March 7, 2024

FRANCE: French Lawmakers Voted Overwhelmingly To Enshrine Abortion Rights In Its Constitution. Abortion Up To 14 Weeks Has Been Legal In France Since 1974. Reform Stamped Into Law.

CBC News published March 4, 2024: French lawmakers vote to enshire abortion rights in constitution. France has enshrined the right to abortion in its constitution, a world first welcomed by women's rights groups as historic and harshly criticized by anti-abortion groups. MPs and senators overwhelmingly backed the move in a special joint vote under the gilded ceilings of the Palace of Versailles.
ABC News (Australia) published March 4, 2024: World first as France enshrines right to abortion in constitution. French MPs and senators enshrine the right to abortion in the country's constitution 780 votes to 72 in a move welcomed by women's rights groups as historic.
Reuters published March 4, 2024: French lawmakers make abortion a constitutional right. 'We're sending a message to all women': In a historic move, France enshrines the right to abortion in its constitution.

Deutsche Welle (DW), Germany local
written by Monir Ghaedi
Monday March 4, 2024

French lawmakers have convened in a special session and voted to amend the Constitution, making France a pioneer in enshrining the freedom to undergo abortion. It's the first country in the world to explicitly include and protect the right to abortion in the constitution.

The special gathering follows a pivotal move by the French Senate, which voted on Wednesday, February 28, 2024, to guarantee access to the procedure constitutionally.

However, the journey leading to this moment stretches far back in time. It marks the culmination of a parliamentary process initiated on November 24, 2022, when the National Assembly, or the lower house of the French Parliament, passed a bill proposed by the left-wing La France Insoumise (LFI) party.

Here are a few key points about France's campaign for abortion freedom and how it compares to the rest of Europe.

Abortion rights are popular in France, even among right-wing politicians

In a late January 2024 session, members of the French National Assembly overwhelmingly threw their weight behind the inclusion of "the freedom to have an abortion" in the French constitution.

Out of approximately 500 MPs participating in the vote, merely 30 conservative MPs and independents opposed the bill.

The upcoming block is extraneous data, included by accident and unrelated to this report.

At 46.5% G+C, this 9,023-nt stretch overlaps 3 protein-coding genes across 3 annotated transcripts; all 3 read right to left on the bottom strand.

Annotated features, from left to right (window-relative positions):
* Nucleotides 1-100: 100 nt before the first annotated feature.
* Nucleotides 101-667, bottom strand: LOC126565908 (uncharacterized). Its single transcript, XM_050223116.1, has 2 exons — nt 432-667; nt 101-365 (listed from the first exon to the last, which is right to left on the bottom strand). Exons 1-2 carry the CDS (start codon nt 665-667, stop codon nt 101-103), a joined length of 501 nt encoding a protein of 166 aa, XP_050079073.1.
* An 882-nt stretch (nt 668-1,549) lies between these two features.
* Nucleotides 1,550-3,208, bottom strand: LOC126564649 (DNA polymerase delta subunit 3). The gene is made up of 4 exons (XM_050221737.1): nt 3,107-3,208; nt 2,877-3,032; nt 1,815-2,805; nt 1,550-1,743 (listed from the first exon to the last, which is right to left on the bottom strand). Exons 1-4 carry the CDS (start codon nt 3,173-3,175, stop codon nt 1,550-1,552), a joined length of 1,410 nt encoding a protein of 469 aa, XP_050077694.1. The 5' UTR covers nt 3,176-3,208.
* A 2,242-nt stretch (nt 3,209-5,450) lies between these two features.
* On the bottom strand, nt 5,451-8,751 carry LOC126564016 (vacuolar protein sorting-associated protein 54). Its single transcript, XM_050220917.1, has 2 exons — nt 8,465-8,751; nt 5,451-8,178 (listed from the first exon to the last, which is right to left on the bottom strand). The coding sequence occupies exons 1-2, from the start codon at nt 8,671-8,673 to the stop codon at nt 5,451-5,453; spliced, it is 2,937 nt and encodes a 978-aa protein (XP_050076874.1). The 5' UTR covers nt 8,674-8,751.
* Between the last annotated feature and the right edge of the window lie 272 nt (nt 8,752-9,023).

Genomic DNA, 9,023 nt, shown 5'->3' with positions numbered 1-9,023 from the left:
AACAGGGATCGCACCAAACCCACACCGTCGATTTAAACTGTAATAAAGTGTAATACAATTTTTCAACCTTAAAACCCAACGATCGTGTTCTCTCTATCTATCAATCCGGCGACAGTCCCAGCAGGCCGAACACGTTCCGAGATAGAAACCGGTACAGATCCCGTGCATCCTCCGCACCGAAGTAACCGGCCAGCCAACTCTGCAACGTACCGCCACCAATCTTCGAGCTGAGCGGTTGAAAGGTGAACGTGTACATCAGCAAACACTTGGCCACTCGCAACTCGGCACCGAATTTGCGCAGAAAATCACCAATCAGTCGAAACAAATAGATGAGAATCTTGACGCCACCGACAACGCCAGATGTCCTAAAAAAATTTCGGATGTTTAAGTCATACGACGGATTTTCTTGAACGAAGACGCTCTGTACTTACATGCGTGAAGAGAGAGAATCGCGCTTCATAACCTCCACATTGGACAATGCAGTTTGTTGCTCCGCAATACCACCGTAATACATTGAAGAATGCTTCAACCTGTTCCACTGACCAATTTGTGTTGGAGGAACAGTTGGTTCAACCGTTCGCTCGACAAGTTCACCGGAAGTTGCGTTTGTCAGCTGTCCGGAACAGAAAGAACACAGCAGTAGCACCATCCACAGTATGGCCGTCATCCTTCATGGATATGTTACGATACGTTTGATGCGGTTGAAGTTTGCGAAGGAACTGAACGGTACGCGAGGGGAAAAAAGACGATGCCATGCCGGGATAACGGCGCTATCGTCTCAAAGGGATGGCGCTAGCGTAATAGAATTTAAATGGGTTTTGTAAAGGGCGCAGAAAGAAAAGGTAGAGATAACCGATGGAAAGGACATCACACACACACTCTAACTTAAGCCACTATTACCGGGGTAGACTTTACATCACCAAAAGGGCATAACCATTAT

Public opinion in France is strongly in favor of abortion rights, as shown by several surveys. According to a 2022 poll by French polling firm IFOP, 86% of French citizens favored including abortion rights in the constitution.

The far-right National Rally party generally supports abortion rights, but it's still a controversial topic within their group. Out of their 88 MPs, 46 voted for the change, including Marine Le Pen, the party's leader. Twelve MPs voted against it, and 14 abstained.

France has a long history of supporting abortion rights

Before 2022, many lawmakers didn't think adding abortion rights to the constitution was necessary because women already had the right and access to abortion.

The voluntary ending of pregnancy became legal in France in 1975 with a law named after Simone Veil, the health minister who supported it. The law allowed abortion up to the tenth week of pregnancy. Later, it was extended to the 12th week in 2001 and then to the 14th week in 2022. Since the 1980s, the procedure has been covered by France's national healthcare system.

How France compares to the US and Europe

Campaigners hail France's constitutional amendment as a groundbreaking move that backs women's reproductive rights against political reversals and setbacks.

Supported by French President Emmanuel Macron, the bill has been seen as a response to the aftershocks of the US Supreme Court's decision to repeal federal abortion rights on June 24, 2022.

After that decision, several states in the US either banned abortions outright, with very few exceptions, or imposed highly restrictive access measures.

In Europe, there's been a trend towards liberalizing abortion laws, although access conditions vary widely across countries. The legal limit until what point in the pregnancy someone can have an abortion also varies: 24 weeks in the Netherlands, 18 weeks in Sweden, 14 weeks in France and Luxembourg, and 12 weeks in Ireland and Denmark.

In several EU member states, right-wing populist movements have implemented policies aiming to curtail or complicate access to abortion.

Malta prohibits abortion except in cases threatening the mother's or the fetus's life.

Similarly in Poland, a 2020 ruling by the Constitutional Tribunal outlawed abortions due to fetal defects, effectively imposing a ban from early 2021, except in cases of rape, incest, or threats to the mother's life. The eastern European country's new government is poised to ease the near-total abortion ban, but the right-wing President Andrzej Duda could still veto that move.

In Hungary, although abortion has been legal up to 12 weeks since 1953, rules were tightened in 2022. Women seeking abortions are required to listen to the fetal heartbeat beforehand, and counseling is compulsory.

Italy's right-wing Prime Minister, Giorgia Meloni, opposes abortion but pledges not to alter existing laws. She has repeatedly stated that she wants to give women "the right to not have an abortion" and ensure that other options are pointed out to them.

Meanwhile, in predominantly Catholic countries like Spain, Malta, and Hungary, many doctors and healthcare providers refuse to perform abortions on moral or religious grounds, limiting women's access to a timely and safe procedure.

A 2023 survey across 24 European Union member states revealed that approximately 71% of adults support legal abortion in most or all cases, while around 27% oppose it.

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